Wednesday, June 18, 2014

Release of my new book - No Looking Back - a true story

It was recently that my book 'No Looking Back' was published by Rupa Publication was released by Mrs Sharmila Tagore. Release event coverage

(L to R) Shohini Ghosh, Sharmila Tagore, Shivani Gupta

I am sharing the blurb of the book

What would you do when you have lost all hope and tragedy strikes not once but twice? Give up? Shivani Gupta is a living example of how a woman goes on to live and achieve and make the lives of others better. No Looking Back : A True Story is inspiring and of course pricks your heart.
Summary of the Book
Twenty-two-year-old Shivani had thrown a party one evening—and awoken the next morning in hospital, her spine and her dreams shattered by a car crash. 
Paralysed and then wheelchair-bound, it took Shivani years of pain, struggle and determination to regain control of her life and her body; to demand and receive respect from the world; to gain acceptance from within and without; to find love and happiness. 
Then tragedy struck again. As the newly married Shivani drove to Manali with her family, an oil tanker collided head-on with the car; bedridden once again, she watched helplessly as first her father-in-law and then Vikas, her husband, succumbed to their injuries. And, yet, Shivani refused to surrender—she would not let her inability to walk keep her from achieving her ambitions. 
No Looking Back is a deeply moving and inspiring narrative about surviving the challenges of disability in a country that takes little account of the daily difficulties and indignities faced by approximately fifteen per cent of the world’s population, whether in terms of infrastructure, legislation or awareness—a country that appears to believe that disability equals invisibility from the public discourse. Undeterred by the hand fate had dealt her, Shivani Gupta has chosen to champion the cause of the disabled everywhere and is today one of India’s best-known accessibility consultants. Her life is an extraordinary testament to true courage and the indomitability of the human spirit in the face of overwhelming odds.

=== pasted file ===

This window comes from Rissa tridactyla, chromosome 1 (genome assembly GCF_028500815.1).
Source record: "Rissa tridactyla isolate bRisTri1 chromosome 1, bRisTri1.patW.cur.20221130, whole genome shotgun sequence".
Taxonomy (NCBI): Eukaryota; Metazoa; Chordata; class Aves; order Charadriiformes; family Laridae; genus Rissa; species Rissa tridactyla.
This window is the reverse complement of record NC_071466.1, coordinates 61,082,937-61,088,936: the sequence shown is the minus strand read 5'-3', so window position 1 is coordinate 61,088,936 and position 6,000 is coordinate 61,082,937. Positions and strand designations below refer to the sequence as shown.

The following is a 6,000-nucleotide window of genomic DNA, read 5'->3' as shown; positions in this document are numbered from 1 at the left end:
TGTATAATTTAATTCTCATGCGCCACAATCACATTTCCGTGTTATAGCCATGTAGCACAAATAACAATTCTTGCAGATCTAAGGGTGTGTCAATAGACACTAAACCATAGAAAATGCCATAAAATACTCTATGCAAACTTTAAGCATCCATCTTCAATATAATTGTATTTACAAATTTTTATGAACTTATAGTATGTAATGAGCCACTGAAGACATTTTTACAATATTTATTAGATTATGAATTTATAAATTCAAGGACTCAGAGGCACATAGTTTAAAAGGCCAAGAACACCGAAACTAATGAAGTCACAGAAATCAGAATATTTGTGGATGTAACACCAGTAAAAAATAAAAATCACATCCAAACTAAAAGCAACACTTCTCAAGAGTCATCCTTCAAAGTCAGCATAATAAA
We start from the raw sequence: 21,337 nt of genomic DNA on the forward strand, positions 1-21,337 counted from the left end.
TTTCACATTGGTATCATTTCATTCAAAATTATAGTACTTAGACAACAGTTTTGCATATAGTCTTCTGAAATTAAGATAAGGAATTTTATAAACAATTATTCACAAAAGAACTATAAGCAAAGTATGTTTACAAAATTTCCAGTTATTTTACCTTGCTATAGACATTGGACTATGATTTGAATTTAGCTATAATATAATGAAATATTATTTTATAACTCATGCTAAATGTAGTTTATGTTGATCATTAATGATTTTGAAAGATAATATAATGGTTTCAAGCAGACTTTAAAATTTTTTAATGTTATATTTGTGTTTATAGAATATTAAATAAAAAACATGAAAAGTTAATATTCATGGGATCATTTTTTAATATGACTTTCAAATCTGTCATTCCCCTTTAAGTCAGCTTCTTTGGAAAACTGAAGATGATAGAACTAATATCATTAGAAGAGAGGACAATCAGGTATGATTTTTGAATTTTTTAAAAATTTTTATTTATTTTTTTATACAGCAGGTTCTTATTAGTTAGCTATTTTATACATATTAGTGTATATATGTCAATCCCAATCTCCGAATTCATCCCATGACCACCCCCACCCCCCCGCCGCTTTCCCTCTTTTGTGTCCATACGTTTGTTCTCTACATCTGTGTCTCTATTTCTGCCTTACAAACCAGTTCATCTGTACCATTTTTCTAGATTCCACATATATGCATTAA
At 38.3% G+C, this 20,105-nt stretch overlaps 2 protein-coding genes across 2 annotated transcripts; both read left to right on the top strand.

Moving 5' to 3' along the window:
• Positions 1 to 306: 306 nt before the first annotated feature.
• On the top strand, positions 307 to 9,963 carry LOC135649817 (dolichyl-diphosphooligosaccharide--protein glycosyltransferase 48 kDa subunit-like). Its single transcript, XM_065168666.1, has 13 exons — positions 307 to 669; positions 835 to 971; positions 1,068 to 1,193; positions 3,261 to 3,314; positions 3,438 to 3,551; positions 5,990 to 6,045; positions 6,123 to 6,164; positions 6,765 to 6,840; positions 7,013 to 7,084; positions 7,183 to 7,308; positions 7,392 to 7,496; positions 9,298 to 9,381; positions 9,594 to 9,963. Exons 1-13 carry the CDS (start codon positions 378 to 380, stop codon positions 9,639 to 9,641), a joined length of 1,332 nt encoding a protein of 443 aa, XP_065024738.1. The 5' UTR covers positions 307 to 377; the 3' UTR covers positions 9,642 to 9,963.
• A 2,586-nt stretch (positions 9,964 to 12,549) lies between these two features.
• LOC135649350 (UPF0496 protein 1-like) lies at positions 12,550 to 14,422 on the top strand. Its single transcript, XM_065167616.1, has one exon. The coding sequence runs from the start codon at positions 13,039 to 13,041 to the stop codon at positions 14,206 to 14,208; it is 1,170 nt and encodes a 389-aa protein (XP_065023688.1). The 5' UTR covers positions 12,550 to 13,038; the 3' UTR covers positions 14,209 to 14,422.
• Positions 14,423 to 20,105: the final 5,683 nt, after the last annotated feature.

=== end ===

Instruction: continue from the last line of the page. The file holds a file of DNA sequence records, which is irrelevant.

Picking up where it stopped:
Paperback and e-book is available at Amazon and Flipkart

Wednesday, February 27, 2013

Mauritius reservations to the CRPD and its impact on rights of persons with disabilities

It was recently I had an opportunity to visit Mauritius and interact with the warm people there. My interaction was mostly with people with disabilities ands their organizations. There struggles and challenges seemed to be the same as ours and their advocacy movement had familiar traits. I for one felt very at home and one with them.

It was during our discussions while preparing a stakeholders report from the Universal Periodic Review of Mauritius did we realise that Mauritius while ratifying the convention had three reservations. The more I think of these reservations the more amazed I get by how the State could ratify on one side and make these reservations they did on the other sides. The reservations seem to go against the principles of the convention. I cannot help but express myself aloud my opinion of these reservations on people with disabilities in Mauritius with a Disclaimer that I am not an expert in human right law and the expression is solely my thoughts.

Reservation 1
At the time when the State signed the convention in 2007 put a reservation on Article 11 Situations of risks and Humanitarian Emergencies. The state said that "The Government of the Republic of Mauritius (…) does not consider itself bound to take measures specified in article 11 unless permitted by domestic legislation expressly providing for the taking of such measures."